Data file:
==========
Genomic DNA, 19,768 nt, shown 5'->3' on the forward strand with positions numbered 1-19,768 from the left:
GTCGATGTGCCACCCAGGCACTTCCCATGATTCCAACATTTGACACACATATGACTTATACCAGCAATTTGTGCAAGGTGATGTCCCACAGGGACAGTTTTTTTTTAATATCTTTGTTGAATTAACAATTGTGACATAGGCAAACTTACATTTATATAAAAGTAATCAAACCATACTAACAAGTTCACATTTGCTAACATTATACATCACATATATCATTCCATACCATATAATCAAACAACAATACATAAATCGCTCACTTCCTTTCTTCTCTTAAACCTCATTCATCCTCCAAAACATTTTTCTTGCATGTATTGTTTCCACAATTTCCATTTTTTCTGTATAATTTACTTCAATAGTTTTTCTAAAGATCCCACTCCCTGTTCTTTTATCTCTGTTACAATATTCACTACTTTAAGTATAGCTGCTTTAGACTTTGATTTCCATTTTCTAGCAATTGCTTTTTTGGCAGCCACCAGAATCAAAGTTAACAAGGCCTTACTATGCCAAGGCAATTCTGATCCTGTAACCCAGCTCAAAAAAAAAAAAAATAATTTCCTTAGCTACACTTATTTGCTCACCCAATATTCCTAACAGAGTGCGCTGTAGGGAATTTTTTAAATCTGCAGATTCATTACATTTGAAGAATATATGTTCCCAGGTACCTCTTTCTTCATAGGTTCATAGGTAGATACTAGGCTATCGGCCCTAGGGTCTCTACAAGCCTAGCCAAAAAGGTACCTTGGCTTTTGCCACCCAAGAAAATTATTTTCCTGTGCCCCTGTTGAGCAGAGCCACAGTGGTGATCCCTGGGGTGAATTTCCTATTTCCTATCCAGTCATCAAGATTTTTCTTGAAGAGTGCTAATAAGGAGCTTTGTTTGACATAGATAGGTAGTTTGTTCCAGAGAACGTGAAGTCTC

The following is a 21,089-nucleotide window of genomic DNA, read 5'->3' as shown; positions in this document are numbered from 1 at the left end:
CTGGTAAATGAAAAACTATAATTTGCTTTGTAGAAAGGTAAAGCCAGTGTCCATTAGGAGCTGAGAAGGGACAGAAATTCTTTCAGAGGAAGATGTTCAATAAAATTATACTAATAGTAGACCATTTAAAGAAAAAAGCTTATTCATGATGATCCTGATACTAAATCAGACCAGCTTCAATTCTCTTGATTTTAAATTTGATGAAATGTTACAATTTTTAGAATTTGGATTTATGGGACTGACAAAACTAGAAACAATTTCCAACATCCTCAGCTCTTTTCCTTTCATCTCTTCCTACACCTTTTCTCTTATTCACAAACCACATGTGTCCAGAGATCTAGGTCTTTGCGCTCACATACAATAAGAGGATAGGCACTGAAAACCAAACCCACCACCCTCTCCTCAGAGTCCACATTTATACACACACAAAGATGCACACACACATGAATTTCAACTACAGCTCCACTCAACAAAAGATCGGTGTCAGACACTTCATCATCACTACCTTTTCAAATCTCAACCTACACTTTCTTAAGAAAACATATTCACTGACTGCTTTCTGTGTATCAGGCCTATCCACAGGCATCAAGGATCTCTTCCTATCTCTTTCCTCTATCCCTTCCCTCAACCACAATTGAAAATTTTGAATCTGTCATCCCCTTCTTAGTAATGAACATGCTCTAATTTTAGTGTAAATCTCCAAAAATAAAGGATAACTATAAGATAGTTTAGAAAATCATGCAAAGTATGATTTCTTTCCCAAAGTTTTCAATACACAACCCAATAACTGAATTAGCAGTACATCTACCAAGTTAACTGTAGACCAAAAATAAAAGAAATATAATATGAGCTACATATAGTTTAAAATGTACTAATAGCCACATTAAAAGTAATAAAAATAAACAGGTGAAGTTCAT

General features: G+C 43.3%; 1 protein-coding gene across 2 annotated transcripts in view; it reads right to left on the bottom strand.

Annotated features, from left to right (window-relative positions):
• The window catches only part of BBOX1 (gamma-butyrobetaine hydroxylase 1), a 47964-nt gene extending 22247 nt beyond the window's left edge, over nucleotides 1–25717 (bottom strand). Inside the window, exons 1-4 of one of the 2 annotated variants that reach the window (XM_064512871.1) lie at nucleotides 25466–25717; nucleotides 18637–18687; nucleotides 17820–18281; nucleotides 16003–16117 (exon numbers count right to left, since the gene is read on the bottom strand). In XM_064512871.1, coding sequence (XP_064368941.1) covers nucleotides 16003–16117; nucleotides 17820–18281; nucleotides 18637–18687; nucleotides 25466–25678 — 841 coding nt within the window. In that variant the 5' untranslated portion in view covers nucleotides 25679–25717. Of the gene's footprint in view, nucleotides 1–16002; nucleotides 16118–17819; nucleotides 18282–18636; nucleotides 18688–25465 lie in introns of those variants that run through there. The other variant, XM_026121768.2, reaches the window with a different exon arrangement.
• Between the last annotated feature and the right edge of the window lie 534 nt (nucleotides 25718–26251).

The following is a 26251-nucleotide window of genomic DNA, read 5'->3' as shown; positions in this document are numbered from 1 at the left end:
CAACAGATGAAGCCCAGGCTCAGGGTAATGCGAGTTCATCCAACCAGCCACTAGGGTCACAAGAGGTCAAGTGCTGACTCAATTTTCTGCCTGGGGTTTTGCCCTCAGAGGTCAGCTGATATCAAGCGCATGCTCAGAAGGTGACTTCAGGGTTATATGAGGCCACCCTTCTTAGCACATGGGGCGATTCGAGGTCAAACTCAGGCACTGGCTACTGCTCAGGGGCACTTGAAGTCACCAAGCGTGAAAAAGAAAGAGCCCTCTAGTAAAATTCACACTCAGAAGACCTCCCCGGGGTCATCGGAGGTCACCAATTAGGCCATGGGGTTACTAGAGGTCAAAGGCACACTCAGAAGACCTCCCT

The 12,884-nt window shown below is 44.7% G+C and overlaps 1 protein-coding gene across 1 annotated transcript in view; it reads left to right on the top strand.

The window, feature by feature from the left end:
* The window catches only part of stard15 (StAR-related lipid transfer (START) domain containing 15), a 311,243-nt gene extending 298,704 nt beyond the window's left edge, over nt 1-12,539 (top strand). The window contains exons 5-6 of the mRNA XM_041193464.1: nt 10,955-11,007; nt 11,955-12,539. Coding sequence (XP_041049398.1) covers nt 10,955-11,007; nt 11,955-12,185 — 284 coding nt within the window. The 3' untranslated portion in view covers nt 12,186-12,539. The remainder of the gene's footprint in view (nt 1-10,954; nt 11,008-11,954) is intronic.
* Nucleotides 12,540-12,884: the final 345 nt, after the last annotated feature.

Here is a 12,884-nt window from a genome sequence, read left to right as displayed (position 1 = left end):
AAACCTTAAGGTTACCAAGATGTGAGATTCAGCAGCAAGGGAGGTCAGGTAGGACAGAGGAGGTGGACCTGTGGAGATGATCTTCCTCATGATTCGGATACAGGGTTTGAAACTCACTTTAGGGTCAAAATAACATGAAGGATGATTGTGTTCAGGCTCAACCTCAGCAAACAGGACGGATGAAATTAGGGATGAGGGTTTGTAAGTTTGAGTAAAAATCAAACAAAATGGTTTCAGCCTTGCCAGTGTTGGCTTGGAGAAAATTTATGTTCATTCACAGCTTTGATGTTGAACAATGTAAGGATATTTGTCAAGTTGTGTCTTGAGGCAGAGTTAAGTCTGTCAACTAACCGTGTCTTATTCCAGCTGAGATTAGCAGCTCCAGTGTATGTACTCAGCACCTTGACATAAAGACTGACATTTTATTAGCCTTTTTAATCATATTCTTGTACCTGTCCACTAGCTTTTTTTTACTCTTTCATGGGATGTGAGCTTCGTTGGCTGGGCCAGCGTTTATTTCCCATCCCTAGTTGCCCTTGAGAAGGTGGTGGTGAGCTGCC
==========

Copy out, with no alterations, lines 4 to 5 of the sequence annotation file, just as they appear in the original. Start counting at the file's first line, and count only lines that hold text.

CTGGTAAATGAAAAACTATAATTTGCTTTGTAGAAAGGTAAAGCCAGTGTCCATTAGGAGCTGAGAAGGGACAGAAATTCTTTCAGAGGAAGATGTTCAATAAAATTATACTAATAGTAGACCATTTAAAGAAAAAAGCTTATTCATGATGATCCTGATACTAAATCAGACCAGCTTCAATTCTCTTGATTTTAAATTTGATGAAATGTTACAATTTTTAGAATTTGGATTTATGGGACTGACAAAACTAGAAACAATTTCCAACATCCTCAGCTCTTTTCCTTTCATCTCTTCCTACACCTTTTCTCTTATTCACAAACCACATGTGTCCAGAGATCTAGGTCTTTGCGCTCACATACAATAAGAGGATAGGCACTGAAAACCAAACCCACCACCCTCTCCTCAGAGTCCACATTTATACACACACAAAGATGCACACACACATGAATTTCAACTACAGCTCCACTCAACAAAAGATCGGTGTCAGACACTTCATCATCACTACCTTTTCAAATCTCAACCTACACTTTCTTAAGAAAACATATTCACTGACTGCTTTCTGTGTATCAGGCCTATCCACAGGCATCAAGGATCTCTTCCTATCTCTTTCCTCTATCCCTTCCCTCAACCACAATTGAAAATTTTGAATCTGTCATCCCCTTCTTAGTAATGAACATGCTCTAATTTTAGTGTAAATCTCCAAAAATAAAGGATAACTATAAGATAGTTTAGAAAATCATGCAAAGTATGATTTCTTTCCCAAAGTTTTCAATACACAACCCAATAACTGAATTAGCAGTACATCTACCAAGTTAACTGTAGACCAAAAATAAAAGAAATATAATATGAGCTACATATAGTTTAAAATGTACTAATAGCCACATTAAAAGTAATAAAAATAAACAGGTGAAGTTCAT

General features: G+C 43.3%; 1 protein-coding gene across 2 annotated transcripts in view; it reads right to left on the bottom strand.